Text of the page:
Unlike the many male ancestors who remarried soon after their wives died, Ben remained true to Nettie.  Although he had the responsibility of raising two young boys, he never remarried. He managed for a time on his own, and then with the help of other family members. In 1919, Ben and Guy’s mother, Mary V. Brink Anderson,  who had been a widow for 40 years, remarried, and Ben and the two young boys he watched over, moved in with his mother and James Kline, her new husband. Ben continued to work as a salesman in Killbuck.

A Sad Decade

During the 1920’s tragedy struck.  In 1926, Estill, the only son of Nettie and Ben, died at twenty-one, leaving just Ben and his ward, Telmar.

During that decade, a terrible accident occurred. It might have had something to do with a railroad accident–falling on a track perhaps. I don’t know for sure. I do remember the novel sight of Uncle Ben, a man of good humor, who had a hook where one of his hands should be. As a little girl, I knew nothing of his other two losses, and the hook seemed more fascinating than tragic. How amazing, that he could pick up things and get on with life with a piece of metal where his fingers should be!

From then on, he was unemployed, I suppose living on government “dole” or insurance money. My cousin Herb remembers Uncle Ben hanging around the Killbuck pool hall, where he played an excellent game of one-handed pool.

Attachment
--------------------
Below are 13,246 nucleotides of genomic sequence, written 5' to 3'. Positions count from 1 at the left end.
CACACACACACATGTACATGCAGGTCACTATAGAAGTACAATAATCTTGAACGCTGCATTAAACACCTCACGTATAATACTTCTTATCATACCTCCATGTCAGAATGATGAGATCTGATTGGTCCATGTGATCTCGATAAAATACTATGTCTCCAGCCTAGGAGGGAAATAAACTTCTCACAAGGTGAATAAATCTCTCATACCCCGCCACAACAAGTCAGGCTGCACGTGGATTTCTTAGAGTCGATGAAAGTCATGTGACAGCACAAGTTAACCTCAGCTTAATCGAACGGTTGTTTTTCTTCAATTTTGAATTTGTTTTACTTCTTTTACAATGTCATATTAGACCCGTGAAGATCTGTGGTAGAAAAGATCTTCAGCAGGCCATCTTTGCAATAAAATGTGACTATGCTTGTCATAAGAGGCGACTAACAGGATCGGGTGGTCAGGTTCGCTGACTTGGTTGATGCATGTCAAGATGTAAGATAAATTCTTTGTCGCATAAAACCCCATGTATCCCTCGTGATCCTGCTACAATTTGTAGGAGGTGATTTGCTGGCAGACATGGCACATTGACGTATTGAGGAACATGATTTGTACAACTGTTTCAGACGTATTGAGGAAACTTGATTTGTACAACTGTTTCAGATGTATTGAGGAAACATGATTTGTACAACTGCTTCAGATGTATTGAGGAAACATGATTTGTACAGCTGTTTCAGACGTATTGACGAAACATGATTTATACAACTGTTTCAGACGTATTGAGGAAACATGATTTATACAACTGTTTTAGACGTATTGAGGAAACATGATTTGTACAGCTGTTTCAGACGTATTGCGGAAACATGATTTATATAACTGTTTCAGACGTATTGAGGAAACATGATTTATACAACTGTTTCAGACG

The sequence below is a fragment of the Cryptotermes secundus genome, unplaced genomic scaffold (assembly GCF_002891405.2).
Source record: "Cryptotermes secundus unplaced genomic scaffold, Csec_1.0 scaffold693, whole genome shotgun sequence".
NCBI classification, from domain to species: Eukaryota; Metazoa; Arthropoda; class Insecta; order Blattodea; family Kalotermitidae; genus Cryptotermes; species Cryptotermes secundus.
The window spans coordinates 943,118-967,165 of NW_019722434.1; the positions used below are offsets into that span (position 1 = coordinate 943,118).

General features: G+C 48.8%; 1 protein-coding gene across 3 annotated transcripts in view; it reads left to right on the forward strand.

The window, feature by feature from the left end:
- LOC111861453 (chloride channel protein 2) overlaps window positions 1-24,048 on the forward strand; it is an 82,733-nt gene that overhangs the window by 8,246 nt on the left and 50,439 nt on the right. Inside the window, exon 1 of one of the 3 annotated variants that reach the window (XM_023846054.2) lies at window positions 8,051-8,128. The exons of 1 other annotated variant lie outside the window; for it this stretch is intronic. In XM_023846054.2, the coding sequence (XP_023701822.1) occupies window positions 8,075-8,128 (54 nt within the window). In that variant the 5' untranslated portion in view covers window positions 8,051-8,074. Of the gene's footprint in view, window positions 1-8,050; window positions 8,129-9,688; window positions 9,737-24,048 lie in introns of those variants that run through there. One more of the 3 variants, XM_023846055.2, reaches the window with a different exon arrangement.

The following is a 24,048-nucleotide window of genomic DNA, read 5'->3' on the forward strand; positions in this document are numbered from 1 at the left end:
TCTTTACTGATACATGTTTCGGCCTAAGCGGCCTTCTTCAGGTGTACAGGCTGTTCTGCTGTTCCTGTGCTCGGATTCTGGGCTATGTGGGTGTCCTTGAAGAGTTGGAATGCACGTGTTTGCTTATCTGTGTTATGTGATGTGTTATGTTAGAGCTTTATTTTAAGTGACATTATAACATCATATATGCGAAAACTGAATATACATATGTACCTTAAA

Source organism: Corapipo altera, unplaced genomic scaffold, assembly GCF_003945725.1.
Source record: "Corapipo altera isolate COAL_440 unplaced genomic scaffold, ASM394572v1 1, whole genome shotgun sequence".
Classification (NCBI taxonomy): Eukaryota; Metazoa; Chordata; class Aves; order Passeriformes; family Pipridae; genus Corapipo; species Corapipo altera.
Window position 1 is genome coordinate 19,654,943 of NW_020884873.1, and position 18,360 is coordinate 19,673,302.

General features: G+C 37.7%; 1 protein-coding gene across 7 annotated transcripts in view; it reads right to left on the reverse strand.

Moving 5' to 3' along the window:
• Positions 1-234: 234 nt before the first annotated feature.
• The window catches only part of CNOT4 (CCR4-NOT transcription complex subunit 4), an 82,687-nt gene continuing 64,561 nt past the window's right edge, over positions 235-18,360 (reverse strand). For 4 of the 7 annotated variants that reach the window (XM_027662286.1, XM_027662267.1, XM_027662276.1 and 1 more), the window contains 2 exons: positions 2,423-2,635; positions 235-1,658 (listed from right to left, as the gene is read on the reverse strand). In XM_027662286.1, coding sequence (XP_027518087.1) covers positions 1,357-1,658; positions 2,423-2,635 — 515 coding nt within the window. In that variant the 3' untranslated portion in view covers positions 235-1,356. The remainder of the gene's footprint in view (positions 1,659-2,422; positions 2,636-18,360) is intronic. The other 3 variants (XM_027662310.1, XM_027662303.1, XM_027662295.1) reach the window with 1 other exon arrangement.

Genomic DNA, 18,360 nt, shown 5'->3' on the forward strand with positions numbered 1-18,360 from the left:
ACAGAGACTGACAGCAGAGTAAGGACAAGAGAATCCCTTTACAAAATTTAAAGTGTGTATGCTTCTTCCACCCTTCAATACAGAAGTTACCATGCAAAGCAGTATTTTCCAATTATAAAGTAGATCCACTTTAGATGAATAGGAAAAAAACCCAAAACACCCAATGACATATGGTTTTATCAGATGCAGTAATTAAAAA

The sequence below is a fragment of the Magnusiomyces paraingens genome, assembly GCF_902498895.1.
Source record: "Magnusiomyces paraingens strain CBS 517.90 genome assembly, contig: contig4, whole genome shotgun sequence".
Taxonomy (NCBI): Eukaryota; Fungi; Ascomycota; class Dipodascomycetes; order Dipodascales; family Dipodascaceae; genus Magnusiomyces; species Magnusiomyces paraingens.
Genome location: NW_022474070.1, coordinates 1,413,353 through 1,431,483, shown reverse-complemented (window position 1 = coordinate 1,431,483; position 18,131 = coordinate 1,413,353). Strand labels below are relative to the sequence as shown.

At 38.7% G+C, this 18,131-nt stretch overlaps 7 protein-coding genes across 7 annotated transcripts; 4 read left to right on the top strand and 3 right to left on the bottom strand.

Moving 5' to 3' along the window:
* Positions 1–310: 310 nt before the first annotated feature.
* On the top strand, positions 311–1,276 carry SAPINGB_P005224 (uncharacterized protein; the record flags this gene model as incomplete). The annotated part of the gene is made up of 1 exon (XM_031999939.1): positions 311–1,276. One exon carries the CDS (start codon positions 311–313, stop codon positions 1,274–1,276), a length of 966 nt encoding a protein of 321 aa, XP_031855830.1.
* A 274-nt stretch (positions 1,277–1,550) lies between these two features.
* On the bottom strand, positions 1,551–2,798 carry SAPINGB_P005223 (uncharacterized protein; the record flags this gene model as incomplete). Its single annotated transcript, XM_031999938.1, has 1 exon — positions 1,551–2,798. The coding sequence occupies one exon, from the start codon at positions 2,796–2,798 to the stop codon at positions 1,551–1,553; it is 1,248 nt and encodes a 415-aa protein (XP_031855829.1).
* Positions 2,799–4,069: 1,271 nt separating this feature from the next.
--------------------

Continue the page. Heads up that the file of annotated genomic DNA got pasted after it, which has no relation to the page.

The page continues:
Ben’s mother died in 1935, and he moved in with his grand daughter Ruth, who had married Elbert Steele.  Ten years later his brother Guy died. By then Ben had moved away from Killbuck to the Akron area where he once again lived with family members–but without the sweet Nettie and their only son.  He died there in 1963. And it puzzles me that I do not recall hearing anything about his death.  He and Telmar seemed to drift away from the remaining members of Guy’s family. There was no great falling out–just falling away.

 

Note: For a little more information about apple crisp I made in honor of Ben, the once-fruit farmer,  see my earlier article about fruit desserts. It is simple to make. Slice the apples in the pan. Mix 1 cup oatmeal, 1/4 cup butter and 1/2 cup brown sugar with cinnamon or nutmeg. Sprinkle on top of the apples. (I also added almonds this time).  Bake at 375 degrees for half hour. Serve with milk or whipped cream or ice cream. 

By the way, in that photograph, you’re looking at the biggest apple I ever saw, a very large Honey Crisp. It makes the dish look smaller than its 9″ by 9″.

3 thoughts on “Family Ties and Tragedies: Ben and Nettie Anderson

  1. Bro

    Nice tribute to star-crossed lovers Ben and Nettie. I can’t remember ever meeting him and I certainly would have remembered that hook. I was surprised he died as late as the sixties. How did you manage to get all that information? We’ll try the apple crisp in remembrance. During this time of year I always recall the apple cider mill at the north end of town and the tangy fermented cider folks brewed.

    Reply
    1. Vera Marie BadertscherVera Marie Badertscher Post author

      I was absolutely flabbergasted to learn that he died in the sixties. How did our families lose touch with him and with Telmar.
      The information is a combination of mother’s memories and Ancestry.com’s wonderful habit of alerting me to census records, birth and death records, draft cards and other detritus of a life. Wait til you see what Herb helped me find on Telmar and Estill and their families!

      I don’t remember the apple cider mill. But I certainly do remember the tangy cider. Felt right at home in Normandy where hard cider is the national drink.

      Reply